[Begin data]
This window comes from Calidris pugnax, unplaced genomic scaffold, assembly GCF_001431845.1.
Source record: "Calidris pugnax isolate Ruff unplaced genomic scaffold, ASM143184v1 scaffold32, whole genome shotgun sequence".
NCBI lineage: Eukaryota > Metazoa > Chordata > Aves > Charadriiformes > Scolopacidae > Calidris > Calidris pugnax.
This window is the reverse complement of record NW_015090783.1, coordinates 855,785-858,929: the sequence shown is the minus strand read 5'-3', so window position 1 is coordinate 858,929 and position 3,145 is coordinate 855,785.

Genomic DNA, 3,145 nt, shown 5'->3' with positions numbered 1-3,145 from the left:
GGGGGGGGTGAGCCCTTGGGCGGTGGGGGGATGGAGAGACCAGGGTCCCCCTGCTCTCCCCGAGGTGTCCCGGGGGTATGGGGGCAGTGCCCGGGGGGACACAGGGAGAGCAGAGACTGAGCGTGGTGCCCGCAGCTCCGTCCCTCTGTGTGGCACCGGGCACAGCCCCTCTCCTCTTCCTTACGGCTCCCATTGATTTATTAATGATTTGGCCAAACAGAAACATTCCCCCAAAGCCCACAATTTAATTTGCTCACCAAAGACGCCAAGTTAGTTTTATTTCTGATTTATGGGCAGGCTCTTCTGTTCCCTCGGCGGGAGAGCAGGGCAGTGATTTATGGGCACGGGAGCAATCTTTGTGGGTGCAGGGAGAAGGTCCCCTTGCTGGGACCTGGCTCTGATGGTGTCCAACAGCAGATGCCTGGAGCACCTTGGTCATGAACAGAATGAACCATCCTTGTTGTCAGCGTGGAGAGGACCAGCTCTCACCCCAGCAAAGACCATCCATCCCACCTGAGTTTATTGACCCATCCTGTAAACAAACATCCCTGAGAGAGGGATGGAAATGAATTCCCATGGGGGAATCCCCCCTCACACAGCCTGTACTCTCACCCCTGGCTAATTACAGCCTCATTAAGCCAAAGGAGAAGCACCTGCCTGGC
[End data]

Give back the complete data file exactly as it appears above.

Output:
This window comes from Calidris pugnax, unplaced genomic scaffold, assembly GCF_001431845.1.
Source record: "Calidris pugnax isolate Ruff unplaced genomic scaffold, ASM143184v1 scaffold32, whole genome shotgun sequence".
NCBI lineage: Eukaryota > Metazoa > Chordata > Aves > Charadriiformes > Scolopacidae > Calidris > Calidris pugnax.
This window is the reverse complement of record NW_015090783.1, coordinates 855,785-858,929: the sequence shown is the minus strand read 5'-3', so window position 1 is coordinate 858,929 and position 3,145 is coordinate 855,785.

Genomic DNA, 3,145 nt, shown 5'->3' with positions numbered 1-3,145 from the left:
GGGGGGGGTGAGCCCTTGGGCGGTGGGGGGATGGAGAGACCAGGGTCCCCCTGCTCTCCCCGAGGTGTCCCGGGGGTATGGGGGCAGTGCCCGGGGGGACACAGGGAGAGCAGAGACTGAGCGTGGTGCCCGCAGCTCCGTCCCTCTGTGTGGCACCGGGCACAGCCCCTCTCCTCTTCCTTACGGCTCCCATTGATTTATTAATGATTTGGCCAAACAGAAACATTCCCCCAAAGCCCACAATTTAATTTGCTCACCAAAGACGCCAAGTTAGTTTTATTTCTGATTTATGGGCAGGCTCTTCTGTTCCCTCGGCGGGAGAGCAGGGCAGTGATTTATGGGCACGGGAGCAATCTTTGTGGGTGCAGGGAGAAGGTCCCCTTGCTGGGACCTGGCTCTGATGGTGTCCAACAGCAGATGCCTGGAGCACCTTGGTCATGAACAGAATGAACCATCCTTGTTGTCAGCGTGGAGAGGACCAGCTCTCACCCCAGCAAAGACCATCCATCCCACCTGAGTTTATTGACCCATCCTGTAAACAAACATCCCTGAGAGAGGGATGGAAATGAATTCCCATGGGGGAATCCCCCCTCACACAGCCTGTACTCTCACCCCTGGCTAATTACAGCCTCATTAAGCCAAAGGAGAAGCACCTGCCTGGC